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Wednesday, June 26, 2019  Spokane, Washington  Est. May 19, 1883
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Fbi: Aryan Gang Armed By Kehoes Used Weapons In String Of 22 Midwest Bank Robberies

A terrorist gang responsible for 22 bank robberies obtained firearms from accused murderer Chevie Kehoe and his father, Kirby Kehoe.

Aryan Republican Army members used guns supplied by the Kehoes in some of the Midwest bank robberies, which netted $250,000, the FBI confirms.

Agents aren’t saying if the weapons were among those stolen from murdered Arkansas gun dealer William Mueller.

Firearms and military surplus supplies taken from Mueller were brought to Spokane by the Kehoes and stored at the Shadows Motel & RV Park, court records say.

At the same time, authorities say, the Aryan Republican Army used bank robbery money to record an anti-Semitic skinhead rock music CD.

Chevie Kehoe was a friend of the skinheads who recorded the CD, their associates claim. The CD was dedicated to Vicki and Sam Weaver, who were killed in the Ruby Ridge siege, and an Arkansas racist executed for murder.

The Kehoes met Aryan Republican Army members at Elohim City, a white supremacy-survivalist compound in eastern Oklahoma.

Chevie Kehoe and at least two members of the Aryan Republican Army - known as the ARA - also visited the Aryan Nations compound in North Idaho between 1993 and 1996.

Assistant U.S. Attorney Michael Schwartz, who prosecuted ARA members for bank robberies staged between 1994 and 1996, said last week he just learned of the group’s connection with the Kehoes.

“I can confirm that members of the Aryan Republican Army did get firearms from the Kehoes,” said Schwartz, of Philadelphia.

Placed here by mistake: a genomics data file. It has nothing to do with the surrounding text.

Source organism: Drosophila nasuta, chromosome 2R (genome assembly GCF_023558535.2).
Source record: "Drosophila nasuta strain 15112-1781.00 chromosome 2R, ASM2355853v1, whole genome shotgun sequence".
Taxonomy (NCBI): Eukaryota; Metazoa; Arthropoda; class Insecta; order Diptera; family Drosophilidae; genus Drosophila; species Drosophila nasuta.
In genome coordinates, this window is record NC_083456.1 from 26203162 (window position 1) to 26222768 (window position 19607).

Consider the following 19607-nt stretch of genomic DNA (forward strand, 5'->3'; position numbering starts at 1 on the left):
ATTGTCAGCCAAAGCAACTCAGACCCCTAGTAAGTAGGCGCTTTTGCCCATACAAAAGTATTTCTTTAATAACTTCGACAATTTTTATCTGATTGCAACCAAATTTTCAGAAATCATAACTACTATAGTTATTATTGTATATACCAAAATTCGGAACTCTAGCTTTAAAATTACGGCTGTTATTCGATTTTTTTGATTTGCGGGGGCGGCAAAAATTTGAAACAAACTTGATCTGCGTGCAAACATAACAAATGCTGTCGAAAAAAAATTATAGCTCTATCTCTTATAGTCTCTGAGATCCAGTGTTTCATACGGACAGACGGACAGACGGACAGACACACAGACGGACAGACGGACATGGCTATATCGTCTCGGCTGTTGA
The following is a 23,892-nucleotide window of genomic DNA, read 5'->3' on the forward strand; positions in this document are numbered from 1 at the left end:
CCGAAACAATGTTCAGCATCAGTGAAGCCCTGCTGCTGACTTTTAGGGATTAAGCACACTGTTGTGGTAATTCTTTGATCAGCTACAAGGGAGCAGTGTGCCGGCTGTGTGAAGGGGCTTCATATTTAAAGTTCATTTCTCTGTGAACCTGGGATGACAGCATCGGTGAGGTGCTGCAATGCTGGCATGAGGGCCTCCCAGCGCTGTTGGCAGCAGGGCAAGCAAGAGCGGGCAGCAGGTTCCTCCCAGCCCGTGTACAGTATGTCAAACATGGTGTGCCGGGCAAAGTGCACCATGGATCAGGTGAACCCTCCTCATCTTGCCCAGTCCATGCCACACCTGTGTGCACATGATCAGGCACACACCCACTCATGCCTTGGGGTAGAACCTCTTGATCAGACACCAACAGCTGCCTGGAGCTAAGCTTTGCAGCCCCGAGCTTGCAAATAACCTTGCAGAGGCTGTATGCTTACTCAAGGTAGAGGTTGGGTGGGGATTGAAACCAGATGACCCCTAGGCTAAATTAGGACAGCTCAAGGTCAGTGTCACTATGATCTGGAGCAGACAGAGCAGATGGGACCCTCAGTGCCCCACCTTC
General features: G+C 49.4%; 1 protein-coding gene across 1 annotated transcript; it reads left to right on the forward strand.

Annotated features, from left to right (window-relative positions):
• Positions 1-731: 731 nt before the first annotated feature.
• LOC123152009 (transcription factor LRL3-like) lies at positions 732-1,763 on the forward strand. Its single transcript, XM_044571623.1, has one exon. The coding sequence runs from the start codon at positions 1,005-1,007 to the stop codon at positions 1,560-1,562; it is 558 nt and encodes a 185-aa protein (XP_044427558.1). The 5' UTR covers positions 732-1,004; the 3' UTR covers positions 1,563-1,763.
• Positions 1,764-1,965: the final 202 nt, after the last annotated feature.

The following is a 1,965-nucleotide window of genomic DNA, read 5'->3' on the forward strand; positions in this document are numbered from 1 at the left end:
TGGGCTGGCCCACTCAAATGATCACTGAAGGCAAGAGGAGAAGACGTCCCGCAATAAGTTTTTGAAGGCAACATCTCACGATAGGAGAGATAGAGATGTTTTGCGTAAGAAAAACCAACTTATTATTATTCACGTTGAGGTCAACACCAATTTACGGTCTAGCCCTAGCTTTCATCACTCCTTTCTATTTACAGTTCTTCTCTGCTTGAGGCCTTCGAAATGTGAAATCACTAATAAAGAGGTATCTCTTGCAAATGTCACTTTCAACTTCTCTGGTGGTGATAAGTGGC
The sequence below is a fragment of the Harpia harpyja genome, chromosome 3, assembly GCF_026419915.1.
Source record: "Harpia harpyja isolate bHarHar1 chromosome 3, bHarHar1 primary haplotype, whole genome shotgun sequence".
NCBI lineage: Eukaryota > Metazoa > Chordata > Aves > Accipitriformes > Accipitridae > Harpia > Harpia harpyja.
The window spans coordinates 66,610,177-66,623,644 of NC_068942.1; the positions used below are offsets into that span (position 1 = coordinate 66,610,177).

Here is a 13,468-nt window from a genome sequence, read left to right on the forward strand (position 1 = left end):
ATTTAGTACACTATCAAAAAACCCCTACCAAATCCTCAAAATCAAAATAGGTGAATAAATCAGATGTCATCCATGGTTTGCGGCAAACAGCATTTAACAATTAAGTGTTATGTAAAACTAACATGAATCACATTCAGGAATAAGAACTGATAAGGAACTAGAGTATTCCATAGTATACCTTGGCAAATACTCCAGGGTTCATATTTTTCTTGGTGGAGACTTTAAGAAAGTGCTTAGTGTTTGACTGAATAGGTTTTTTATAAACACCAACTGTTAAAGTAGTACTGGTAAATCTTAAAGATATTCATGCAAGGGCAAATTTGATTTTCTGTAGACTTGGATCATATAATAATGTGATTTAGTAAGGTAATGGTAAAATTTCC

Chevie Kehoe, Faron Lovelace and skinhead Danny Lee are accused in a federal racketeering indictment of forming their own group, the Aryan Peoples Republic, after meeting at Elohim City.

Both the Kehoe group and the ARA were caught with clothing and badges that would allow members to impersonate FBI agents or federal marshals. Both groups also possessed hand grenades and machine guns for their planned overthrow of the government, authorities say.

Chevie Kehoe, Lovelace and Lee await trial in Arkansas for robbing and murdering the Arkansas gun dealer and his family on Jan. 11, 1996, and transporting stolen firearms to Spokane.

Many of the stolen guns were traded or sold at gun shows throughout the United States.

The case is being investigated by agents of the Bureau of Alcohol, Tobacco & Firearms.

ATF investigators and other officials are prohibited by a judge’s gag order from discussing the case or Kehoe connections with the Aryan Republican Army.

Kirby Kehoe’s attorney, Mark Casey of Spokane, said he hasn’t seen anything connecting his client to the ARA.

“I have never heard that group mentioned in connection with Kirby Kehoe, but I haven’t asked him about it, either,” Casey said. He also said he hadn’t heard Elohim City mentioned.

Kirby Kehoe is charged with possessing a handgun stolen from the Arkansas gun dealer and with possessing an illegal machine gun.

Additional charges are expected next week when his case goes before a grand jury in Spokane.

Casey described Kirby Kehoe as a law-abiding man “who wants to lead a simple life and be left alone by authorities.”